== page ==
Word games are a wonderful way to incorporate vocabulary activities into your classroom. Word searches and crossword puzzles reinforce spelling skills, and if you use word definitions as clues rather than giving students a word bank, it aids retention of new vocabulary and encourages critical thinking. The word ladder is another brain-building activity involving word play.
Word ladders challenge players to identify a string of words all having the same number of letters. In fact, each word shares all but one letter with the word immediately above or below it. Using the given clue for each word, players must change just one letter to form a new word that satisfies the given definition or clue. The simplest puzzles, suitable for younger children or ELLs, involve just three- or four- letter words and have fewer rungs, or words, moving through words like walk… talk…tale… and tile. More advanced puzzles use longer words with more challenging vocabulary, like halved… halted… halter… falter… filter… and so on.
Here are some word ladders I created for my 6th grade intensive reading classes (where every day either begins or ends with vocabulary practice). I start them out with four-word puzzles, until they get the hang of it. Then we progress to five- and six-word ladders. I let them work with a partner, so students engage one another in dialogue about the target words and definitions (a sneaky way to add an auditory learning component). The first time they work through a word ladder it might take them 7-10 minutes, but as they gain experience with this activity, they can easily complete one in under five minutes. For me, this makes word ladders the ideal bell ringer or enrichment activity for fast finishers. The activity is inherently fun, and students love to compare their finished puzzles with their peers’, so it’s a self-checked learning activity that requires no grading!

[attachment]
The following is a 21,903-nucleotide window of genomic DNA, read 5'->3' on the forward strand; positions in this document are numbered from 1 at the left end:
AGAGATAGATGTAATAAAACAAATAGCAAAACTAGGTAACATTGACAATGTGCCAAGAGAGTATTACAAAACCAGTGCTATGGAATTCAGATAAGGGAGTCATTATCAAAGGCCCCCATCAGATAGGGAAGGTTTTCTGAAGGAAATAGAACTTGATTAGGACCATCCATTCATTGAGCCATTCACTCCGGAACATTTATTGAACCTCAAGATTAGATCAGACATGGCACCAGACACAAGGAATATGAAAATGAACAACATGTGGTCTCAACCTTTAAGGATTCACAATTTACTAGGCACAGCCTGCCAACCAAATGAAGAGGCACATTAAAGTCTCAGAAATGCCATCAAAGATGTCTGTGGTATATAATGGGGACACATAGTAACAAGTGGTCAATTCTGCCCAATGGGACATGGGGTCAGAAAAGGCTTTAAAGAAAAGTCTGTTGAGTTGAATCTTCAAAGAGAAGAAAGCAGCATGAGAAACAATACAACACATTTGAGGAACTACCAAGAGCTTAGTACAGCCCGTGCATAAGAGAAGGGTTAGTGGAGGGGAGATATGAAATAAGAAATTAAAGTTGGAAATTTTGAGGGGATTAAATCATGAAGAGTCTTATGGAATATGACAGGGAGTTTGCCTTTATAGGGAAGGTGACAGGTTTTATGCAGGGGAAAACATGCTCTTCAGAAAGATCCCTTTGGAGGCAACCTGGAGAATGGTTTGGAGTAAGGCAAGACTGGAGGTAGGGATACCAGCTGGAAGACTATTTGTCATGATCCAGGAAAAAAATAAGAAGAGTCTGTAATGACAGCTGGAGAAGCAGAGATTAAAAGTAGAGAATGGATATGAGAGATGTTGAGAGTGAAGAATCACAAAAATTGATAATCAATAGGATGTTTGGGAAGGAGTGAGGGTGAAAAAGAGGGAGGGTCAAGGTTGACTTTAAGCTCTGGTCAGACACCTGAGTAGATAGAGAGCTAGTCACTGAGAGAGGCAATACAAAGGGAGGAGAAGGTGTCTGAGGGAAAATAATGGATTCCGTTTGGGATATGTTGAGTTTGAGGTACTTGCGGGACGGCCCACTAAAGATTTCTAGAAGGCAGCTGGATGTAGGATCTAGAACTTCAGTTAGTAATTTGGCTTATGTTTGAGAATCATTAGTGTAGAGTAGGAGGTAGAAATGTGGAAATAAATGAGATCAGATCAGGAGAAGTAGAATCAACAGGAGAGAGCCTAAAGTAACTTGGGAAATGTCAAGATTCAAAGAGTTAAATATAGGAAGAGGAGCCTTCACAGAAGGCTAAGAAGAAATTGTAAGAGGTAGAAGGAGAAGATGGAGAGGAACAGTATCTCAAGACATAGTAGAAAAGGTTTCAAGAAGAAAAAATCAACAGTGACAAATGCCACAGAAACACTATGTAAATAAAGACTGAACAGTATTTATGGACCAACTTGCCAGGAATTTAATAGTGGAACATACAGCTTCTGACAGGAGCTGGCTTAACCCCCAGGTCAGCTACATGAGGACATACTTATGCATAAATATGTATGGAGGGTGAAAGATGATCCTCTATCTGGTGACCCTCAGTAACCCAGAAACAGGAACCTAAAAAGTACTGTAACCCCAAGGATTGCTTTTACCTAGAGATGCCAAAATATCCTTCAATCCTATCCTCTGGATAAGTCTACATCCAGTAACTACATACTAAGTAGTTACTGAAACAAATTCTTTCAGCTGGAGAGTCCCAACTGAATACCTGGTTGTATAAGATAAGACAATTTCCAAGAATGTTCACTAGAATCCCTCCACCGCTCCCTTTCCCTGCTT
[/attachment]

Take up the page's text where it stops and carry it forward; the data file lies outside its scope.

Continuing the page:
You can create your own word ladders with this free puzzle-maker by edu-games.org. If you want to build a puzzle using specific words (or create a themed puzzle) you can generate a word ladder list on this site created by Stanford professor Keith Schwartz.
Looking for something a little more turnkey? You’ll find read-to-play online word ladders at turlediary.com (for grades K through 3) or sporcle.com. There are word ladder apps for the iPad like this one by Ventura Educational Systems (costs less than $1).
Access print-ready word ladders at puzzlechoice.com. This scholastic resource for grades 4 through 6 is the book that first introduced me (and by extension my students) to word ladders. I still use it as a go-to for quick bell ringers or extension work.
If you’re looking for a low-prep, high-value vocabulary activity to add to your teaching toolbox, I heartily recommend Word Ladders.